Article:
Research report - National Child Labour Action Programme for South Africa (1).doc

Engaged in practically all kinds of economic

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engaged in practically all kinds of economic activities, whether for three hours or for twelve hours or more per week, the majority reside in deep rural areas. The only exception is children employed in private households who are working for three hours a week or more. As working hours per week increase, the proportion of children in all industries, other than commercial agriculture, who reside in deep rural areas also increase. This is probably related to the high levels of poverty in the deep rural areas, and indicates that these areas should be emphasised in a programme of action. For all industries, the majority of children worked between three and seven hours a week. This time category accounted for 55% of children working in agriculture, 48% of retail and 47% of other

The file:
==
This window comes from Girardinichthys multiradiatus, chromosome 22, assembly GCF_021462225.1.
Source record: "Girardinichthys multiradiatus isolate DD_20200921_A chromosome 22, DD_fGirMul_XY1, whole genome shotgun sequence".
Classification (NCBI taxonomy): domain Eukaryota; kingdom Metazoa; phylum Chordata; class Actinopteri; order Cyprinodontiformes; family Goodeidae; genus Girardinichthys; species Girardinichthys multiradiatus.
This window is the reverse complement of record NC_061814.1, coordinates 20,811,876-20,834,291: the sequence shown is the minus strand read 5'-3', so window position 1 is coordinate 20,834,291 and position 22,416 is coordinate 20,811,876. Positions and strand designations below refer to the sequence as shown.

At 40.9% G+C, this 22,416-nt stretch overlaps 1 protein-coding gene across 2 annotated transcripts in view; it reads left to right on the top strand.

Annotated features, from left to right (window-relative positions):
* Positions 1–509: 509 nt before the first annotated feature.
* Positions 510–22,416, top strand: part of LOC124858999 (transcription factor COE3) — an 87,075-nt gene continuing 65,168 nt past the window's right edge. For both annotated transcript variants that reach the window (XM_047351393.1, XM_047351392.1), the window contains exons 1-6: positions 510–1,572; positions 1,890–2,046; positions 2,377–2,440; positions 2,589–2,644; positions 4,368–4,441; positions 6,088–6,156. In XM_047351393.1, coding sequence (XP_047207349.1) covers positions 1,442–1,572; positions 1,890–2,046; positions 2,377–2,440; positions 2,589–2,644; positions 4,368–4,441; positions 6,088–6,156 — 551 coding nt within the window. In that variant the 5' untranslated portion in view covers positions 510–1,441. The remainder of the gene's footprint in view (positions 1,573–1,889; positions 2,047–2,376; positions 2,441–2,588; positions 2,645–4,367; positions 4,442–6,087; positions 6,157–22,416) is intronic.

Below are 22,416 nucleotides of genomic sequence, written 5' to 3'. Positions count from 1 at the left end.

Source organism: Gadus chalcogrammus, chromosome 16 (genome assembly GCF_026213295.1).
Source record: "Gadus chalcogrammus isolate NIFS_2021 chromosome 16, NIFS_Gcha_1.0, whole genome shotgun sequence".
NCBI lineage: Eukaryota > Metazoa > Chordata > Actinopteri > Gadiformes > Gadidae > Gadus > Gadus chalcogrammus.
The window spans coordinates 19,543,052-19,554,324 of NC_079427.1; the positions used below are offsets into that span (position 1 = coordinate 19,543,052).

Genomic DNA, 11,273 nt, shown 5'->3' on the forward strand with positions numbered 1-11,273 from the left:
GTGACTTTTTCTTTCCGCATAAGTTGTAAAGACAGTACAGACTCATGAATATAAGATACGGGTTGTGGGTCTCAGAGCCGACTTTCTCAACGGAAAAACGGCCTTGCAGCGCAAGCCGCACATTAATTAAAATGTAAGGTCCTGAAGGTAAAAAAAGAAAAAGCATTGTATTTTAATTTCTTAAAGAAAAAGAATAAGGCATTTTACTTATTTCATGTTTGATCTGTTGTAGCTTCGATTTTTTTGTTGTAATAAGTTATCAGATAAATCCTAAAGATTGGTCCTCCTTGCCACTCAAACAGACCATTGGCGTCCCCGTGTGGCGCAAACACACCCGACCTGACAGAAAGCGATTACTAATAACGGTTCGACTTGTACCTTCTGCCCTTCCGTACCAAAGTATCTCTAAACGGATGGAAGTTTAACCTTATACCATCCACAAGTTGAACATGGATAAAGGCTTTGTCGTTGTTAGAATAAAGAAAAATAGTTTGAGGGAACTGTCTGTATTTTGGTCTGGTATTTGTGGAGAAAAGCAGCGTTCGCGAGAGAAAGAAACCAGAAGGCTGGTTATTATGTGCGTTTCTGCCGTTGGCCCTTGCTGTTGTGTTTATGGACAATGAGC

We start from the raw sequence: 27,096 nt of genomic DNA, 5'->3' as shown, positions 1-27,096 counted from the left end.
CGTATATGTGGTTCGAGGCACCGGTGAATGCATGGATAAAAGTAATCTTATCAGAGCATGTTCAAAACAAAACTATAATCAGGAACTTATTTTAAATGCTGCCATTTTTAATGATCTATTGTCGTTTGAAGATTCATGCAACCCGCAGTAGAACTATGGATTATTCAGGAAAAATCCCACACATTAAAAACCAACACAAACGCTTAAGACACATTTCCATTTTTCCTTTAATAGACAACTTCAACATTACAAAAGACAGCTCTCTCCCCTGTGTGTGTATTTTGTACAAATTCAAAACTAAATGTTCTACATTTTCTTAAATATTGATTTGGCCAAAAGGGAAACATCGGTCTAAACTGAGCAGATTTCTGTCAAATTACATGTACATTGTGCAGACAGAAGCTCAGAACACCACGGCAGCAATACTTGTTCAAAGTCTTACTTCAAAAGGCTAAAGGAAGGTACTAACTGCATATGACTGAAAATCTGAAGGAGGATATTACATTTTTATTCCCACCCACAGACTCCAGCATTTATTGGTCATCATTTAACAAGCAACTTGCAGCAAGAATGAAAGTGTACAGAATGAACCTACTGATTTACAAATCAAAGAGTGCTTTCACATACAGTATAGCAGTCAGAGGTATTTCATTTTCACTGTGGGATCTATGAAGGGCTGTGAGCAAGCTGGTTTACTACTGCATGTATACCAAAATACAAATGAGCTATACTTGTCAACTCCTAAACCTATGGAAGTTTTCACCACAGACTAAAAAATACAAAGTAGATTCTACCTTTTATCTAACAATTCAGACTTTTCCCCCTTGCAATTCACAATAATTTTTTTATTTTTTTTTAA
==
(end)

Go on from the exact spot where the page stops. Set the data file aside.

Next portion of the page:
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industries. Table 1.3 – Children aged 5-14 years working 3 hours a week or more in economic activities by industry Industry Number of children spending 3 h/w + on economy. Activities Proportion of these children who live in deep rural areas Number of children working 3 h/w + as proportion of all children aged 5-14 Subsistence agriculture 390 000 83% 3.7% Wholesale and retail trade ('retail') 225 000 58% 2.1% Commercial agriculture 67 000 61% 0.6% Manufacturing and construction 15 000 93% 0.1% Private households 13 000 31% 0.1% Total 728 000 44% 6.8% Table 1.4 – Children aged 5-14 years working 12 hours/week or more in economic activities by industry Industry Number of children spending 12 h/w + on economic activities Proportion of these children who live in deep rural areas Number of children working 12 h/w + as proportion of all children aged 5-14 Subsistence agriculture 129 000 91% 1.2% Wholesale and retail trade 86 000 63% 0.8% Commercial agriculture 29 000 52% 0.3% Manufacturing and construction 12 000 100% 0.1% Private households 8 000 50% 0.1% Total: 266 000 77% 2.5% Children from poorer households are more likely than others to be engaged in all forms of work. Thus while children in households with annual incomes of R4 200 or less account for 21% of all children, they account for 26% of children engaged in only economic activities for three hours a week or more, 28% of those engaged only in school labour, 25% of those engaged in both economic and school labour, and 27% of those engaged in economic, household and school labour. The R18 001+ category, on the other hand, accounts for 29% of all the children, yet only 18% of those doing economic, household and school labour. In South Africa in general, 39% of children were living in households with both their parents , while only 25% of children collecting fuel were living in such households. 70% of children engaged in such activities were living with their mother only or with neither parent. Of the small number of children begging that were captured in the survey, only 15% were living with both parents, whereas 61% were living with neither parent.
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